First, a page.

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There are too many reasons for this to happen so we would have to narrow it down. The sequence of operation on a Goodman furnace is usually:
1: Inducer draft motor comes on
2: Hot surface ignitor comes on and glows
3: Gas valve opens, lights burners
4: Flame sensor detects flames
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If the inducer motor never came on, then you start looking at power to the unit, thermostat issues, or inducer motor issues. Just a few places to start. Hope this helps!

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This is probably a ignitor.


1. Thermostat calls for heat. 2. Draft inducer motor starts. 3. Pressure switch attached by a small plastic or rubber tube senses the negative pressure produced by the draft inducer and closes. 4. Draft inducer runs for 30 seconds to a minute before you hear a gas hissing sound. The ignitor did not glow, the flame sensor (a small metal probe about 1/8" in diameter, with a white porcelain base) does not sense the flame, so after 8 to 10 seconds the hissing sounds stops with no ignition of gas to heat your home. Your furnace shuts down and goes into a lock out condition until you turn your power switch back off and on again. Then the sequence starts all over again with no ignition of the gas. Solution:You probably need to purchase and install a new ignitor. I would suggest that you inspect your ignitor closely for cracks.Make sure you do not touch the ignitor with your bare hands. If you do not visually see a crack, then you could have a furnace control board problem or a limit, rollout switch problem. Please see "limits, rollout switches & furnace control boards" further down on this page. The furnace's control board might not be supplying the voltage to the ignitor. If your furnace lights and the gas stays on for 8 to 10 seconds, then shuts right back off, then you need to clean your flame sensor with light sand paper or steel wool. You might need a new flame sensor, but most of the time they can be cleaned an will work well after cleaning.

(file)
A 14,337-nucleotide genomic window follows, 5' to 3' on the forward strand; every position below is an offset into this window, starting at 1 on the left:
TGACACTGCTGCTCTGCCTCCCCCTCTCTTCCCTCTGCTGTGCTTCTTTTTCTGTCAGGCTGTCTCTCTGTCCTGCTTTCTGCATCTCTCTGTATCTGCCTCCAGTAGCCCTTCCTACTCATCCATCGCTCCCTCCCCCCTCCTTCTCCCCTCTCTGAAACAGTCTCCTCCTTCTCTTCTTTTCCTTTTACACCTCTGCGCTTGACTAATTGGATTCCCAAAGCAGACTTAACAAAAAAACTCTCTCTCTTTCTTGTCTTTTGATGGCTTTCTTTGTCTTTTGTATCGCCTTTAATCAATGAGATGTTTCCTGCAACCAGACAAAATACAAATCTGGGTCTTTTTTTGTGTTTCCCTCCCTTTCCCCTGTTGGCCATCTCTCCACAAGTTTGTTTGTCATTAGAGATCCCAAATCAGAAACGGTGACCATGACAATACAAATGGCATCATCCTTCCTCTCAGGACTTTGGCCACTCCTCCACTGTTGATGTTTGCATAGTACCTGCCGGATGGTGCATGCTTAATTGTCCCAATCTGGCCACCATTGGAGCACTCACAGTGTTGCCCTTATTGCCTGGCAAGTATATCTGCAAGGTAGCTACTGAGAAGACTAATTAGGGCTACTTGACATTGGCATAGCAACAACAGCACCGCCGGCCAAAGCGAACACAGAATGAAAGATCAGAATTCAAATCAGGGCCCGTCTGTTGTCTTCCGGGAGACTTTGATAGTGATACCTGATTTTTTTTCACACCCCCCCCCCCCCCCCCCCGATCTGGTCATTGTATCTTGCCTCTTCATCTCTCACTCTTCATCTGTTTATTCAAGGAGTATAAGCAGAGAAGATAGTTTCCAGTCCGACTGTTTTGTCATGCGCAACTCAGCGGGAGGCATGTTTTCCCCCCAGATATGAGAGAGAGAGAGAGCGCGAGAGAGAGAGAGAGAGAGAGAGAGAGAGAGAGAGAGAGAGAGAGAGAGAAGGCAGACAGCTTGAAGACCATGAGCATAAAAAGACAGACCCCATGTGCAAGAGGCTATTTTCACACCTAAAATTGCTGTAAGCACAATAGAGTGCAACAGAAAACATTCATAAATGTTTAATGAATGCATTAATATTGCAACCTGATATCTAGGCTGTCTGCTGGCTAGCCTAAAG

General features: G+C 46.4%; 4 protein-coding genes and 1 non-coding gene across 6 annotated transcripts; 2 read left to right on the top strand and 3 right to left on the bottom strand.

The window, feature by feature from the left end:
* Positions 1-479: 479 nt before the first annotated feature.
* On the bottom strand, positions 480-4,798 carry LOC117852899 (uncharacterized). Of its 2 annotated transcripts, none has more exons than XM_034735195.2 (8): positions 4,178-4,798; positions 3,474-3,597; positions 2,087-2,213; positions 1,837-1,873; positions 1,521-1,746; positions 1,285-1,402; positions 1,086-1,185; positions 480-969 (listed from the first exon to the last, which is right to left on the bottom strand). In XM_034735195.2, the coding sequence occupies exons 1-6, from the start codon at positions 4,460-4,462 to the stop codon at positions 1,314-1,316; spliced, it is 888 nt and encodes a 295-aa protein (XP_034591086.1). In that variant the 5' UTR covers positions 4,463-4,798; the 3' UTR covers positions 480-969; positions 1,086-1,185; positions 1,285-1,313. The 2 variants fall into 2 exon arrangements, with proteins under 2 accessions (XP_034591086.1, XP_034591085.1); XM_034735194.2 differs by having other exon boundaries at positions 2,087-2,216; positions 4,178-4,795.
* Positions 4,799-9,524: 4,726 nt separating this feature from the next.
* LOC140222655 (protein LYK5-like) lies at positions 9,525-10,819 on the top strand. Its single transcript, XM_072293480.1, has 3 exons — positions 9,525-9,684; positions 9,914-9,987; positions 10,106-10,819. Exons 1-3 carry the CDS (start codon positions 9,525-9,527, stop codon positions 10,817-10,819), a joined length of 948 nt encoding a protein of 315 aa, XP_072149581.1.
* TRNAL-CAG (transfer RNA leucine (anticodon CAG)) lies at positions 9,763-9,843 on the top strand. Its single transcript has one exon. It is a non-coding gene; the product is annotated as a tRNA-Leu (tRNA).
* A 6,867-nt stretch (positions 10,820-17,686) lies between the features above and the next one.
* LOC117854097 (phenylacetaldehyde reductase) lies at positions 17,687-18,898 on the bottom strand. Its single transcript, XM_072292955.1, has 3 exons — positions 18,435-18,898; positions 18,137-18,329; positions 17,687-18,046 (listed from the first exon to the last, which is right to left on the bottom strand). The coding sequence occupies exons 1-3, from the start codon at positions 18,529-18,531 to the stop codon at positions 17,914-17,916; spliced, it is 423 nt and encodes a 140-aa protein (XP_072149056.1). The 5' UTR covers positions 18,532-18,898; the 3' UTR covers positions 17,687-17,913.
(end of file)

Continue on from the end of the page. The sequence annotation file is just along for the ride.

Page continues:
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Problem: Your furnace will not ignite the gas to produce heat for your home. When a furnace has a bad ignitor what I see most of the time is the following sequence of operation:


1. Thermostat calls for heat. 2. Draft inducer motor starts. 3. Pressure switch attached by a small plastic or rubber tube senses the negative pressure produced by the draft inducer and closes. 4. Draft inducer runs for 30 seconds to a minute before you hear a gas hissing sound. The ignitor did not glow, the flame sensor (a small metal probe about 1/8" in diameter, with a white porcelain base) does not sense the flame, so after 8 to 10 seconds the hissing sounds stops with no ignition of gas to heat your home. Your furnace shuts down and goes into a lock out condition until you turn your power switch back off and on again. Then the sequence starts all over again with no ignition of the gas. Solution: You probably need to purchase and install a new ignitor. I would suggest that you inspect your ignitor closely for cracks. Make sure you do not touch the ignitor with your bare hands. If you do not visually see a crack, then you could have a furnace control board problem or a limit, rollout switch problem. The furnace's control board might not be supplying the voltage to the ignitor. If your furnace lights and the gas stays on for 8 to 10 seconds, then shuts right back off, then you need to clean your flame sensor with light sand paper or steel wool. You might need a new flame sensor, but most of the time they can be cleaned an will work well after cleaning.

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1 Answer

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Problem: Your furnace will not ignite the gas to produce heat for your home. When a furnace has a bad ignitor what I see most of the time is the following sequence of operation: